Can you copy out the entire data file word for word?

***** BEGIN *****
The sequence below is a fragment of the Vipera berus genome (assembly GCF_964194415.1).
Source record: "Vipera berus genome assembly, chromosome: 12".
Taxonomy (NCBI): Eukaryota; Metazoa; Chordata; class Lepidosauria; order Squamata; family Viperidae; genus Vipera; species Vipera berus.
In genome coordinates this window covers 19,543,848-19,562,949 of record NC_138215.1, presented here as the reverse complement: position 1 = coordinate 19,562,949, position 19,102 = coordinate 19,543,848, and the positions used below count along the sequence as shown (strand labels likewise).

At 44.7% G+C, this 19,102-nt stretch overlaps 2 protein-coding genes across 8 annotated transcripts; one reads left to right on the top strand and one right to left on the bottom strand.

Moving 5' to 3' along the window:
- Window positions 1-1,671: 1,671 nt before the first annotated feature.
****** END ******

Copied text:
The sequence below is a fragment of the Vipera berus genome (assembly GCF_964194415.1).
Source record: "Vipera berus genome assembly, chromosome: 12".
Taxonomy (NCBI): Eukaryota; Metazoa; Chordata; class Lepidosauria; order Squamata; family Viperidae; genus Vipera; species Vipera berus.
In genome coordinates this window covers 19,543,848-19,562,949 of record NC_138215.1, presented here as the reverse complement: position 1 = coordinate 19,562,949, position 19,102 = coordinate 19,543,848, and the positions used below count along the sequence as shown (strand labels likewise).

At 44.7% G+C, this 19,102-nt stretch overlaps 2 protein-coding genes across 8 annotated transcripts; one reads left to right on the top strand and one right to left on the bottom strand.

Moving 5' to 3' along the window:
- Window positions 1-1,671: 1,671 nt before the first annotated feature.